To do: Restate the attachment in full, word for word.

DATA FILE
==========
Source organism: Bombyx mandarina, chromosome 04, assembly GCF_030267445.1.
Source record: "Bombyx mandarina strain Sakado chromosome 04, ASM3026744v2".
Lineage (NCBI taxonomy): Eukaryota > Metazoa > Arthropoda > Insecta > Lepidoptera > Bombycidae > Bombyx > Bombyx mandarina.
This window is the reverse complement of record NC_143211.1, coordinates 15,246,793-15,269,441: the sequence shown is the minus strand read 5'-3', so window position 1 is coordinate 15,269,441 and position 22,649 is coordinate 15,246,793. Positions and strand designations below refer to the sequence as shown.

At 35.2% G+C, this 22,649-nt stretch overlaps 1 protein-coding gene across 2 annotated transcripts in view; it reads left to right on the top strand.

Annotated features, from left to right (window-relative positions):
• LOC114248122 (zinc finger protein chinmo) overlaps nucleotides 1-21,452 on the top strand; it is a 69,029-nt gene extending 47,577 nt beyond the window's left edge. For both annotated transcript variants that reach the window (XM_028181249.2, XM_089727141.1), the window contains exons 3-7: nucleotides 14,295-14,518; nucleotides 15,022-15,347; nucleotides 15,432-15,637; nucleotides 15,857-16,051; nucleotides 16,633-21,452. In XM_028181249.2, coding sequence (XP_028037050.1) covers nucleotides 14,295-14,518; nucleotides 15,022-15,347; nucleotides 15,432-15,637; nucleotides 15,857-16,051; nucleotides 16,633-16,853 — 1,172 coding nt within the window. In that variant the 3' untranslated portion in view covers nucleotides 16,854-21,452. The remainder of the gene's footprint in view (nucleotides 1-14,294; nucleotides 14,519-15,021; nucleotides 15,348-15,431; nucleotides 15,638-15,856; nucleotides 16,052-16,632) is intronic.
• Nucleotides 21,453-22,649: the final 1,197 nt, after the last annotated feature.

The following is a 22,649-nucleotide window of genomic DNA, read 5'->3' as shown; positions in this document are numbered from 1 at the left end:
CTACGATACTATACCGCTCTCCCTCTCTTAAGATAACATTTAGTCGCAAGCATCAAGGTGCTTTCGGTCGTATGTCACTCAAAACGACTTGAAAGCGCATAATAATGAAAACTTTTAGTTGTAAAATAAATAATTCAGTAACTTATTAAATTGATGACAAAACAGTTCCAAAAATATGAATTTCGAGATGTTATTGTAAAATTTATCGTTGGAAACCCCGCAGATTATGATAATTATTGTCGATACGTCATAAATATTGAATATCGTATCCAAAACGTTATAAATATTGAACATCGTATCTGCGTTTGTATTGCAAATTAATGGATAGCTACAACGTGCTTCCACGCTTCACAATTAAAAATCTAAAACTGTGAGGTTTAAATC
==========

Source organism: Bombyx mandarina, chromosome 04, assembly GCF_030267445.1.
Source record: "Bombyx mandarina strain Sakado chromosome 04, ASM3026744v2".
Lineage (NCBI taxonomy): Eukaryota > Metazoa > Arthropoda > Insecta > Lepidoptera > Bombycidae > Bombyx > Bombyx mandarina.
This window is the reverse complement of record NC_143211.1, coordinates 15,246,793-15,269,441: the sequence shown is the minus strand read 5'-3', so window position 1 is coordinate 15,269,441 and position 22,649 is coordinate 15,246,793. Positions and strand designations below refer to the sequence as shown.

At 35.2% G+C, this 22,649-nt stretch overlaps 1 protein-coding gene across 2 annotated transcripts in view; it reads left to right on the top strand.

Annotated features, from left to right (window-relative positions):
• LOC114248122 (zinc finger protein chinmo) overlaps nucleotides 1-21,452 on the top strand; it is a 69,029-nt gene extending 47,577 nt beyond the window's left edge. For both annotated transcript variants that reach the window (XM_028181249.2, XM_089727141.1), the window contains exons 3-7: nucleotides 14,295-14,518; nucleotides 15,022-15,347; nucleotides 15,432-15,637; nucleotides 15,857-16,051; nucleotides 16,633-21,452. In XM_028181249.2, coding sequence (XP_028037050.1) covers nucleotides 14,295-14,518; nucleotides 15,022-15,347; nucleotides 15,432-15,637; nucleotides 15,857-16,051; nucleotides 16,633-16,853 — 1,172 coding nt within the window. In that variant the 3' untranslated portion in view covers nucleotides 16,854-21,452. The remainder of the gene's footprint in view (nucleotides 1-14,294; nucleotides 14,519-15,021; nucleotides 15,348-15,431; nucleotides 15,638-15,856; nucleotides 16,052-16,632) is intronic.
• Nucleotides 21,453-22,649: the final 1,197 nt, after the last annotated feature.

The following is a 22,649-nucleotide window of genomic DNA, read 5'->3' as shown; positions in this document are numbered from 1 at the left end:
CTACGATACTATACCGCTCTCCCTCTCTTAAGATAACATTTAGTCGCAAGCATCAAGGTGCTTTCGGTCGTATGTCACTCAAAACGACTTGAAAGCGCATAATAATGAAAACTTTTAGTTGTAAAATAAATAATTCAGTAACTTATTAAATTGATGACAAAACAGTTCCAAAAATATGAATTTCGAGATGTTATTGTAAAATTTATCGTTGGAAACCCCGCAGATTATGATAATTATTGTCGATACGTCATAAATATTGAATATCGTATCCAAAACGTTATAAATATTGAACATCGTATCTGCGTTTGTATTGCAAATTAATGGATAGCTACAACGTGCTTCCACGCTTCACAATTAAAAATCTAAAACTGTGAGGTTTAAATC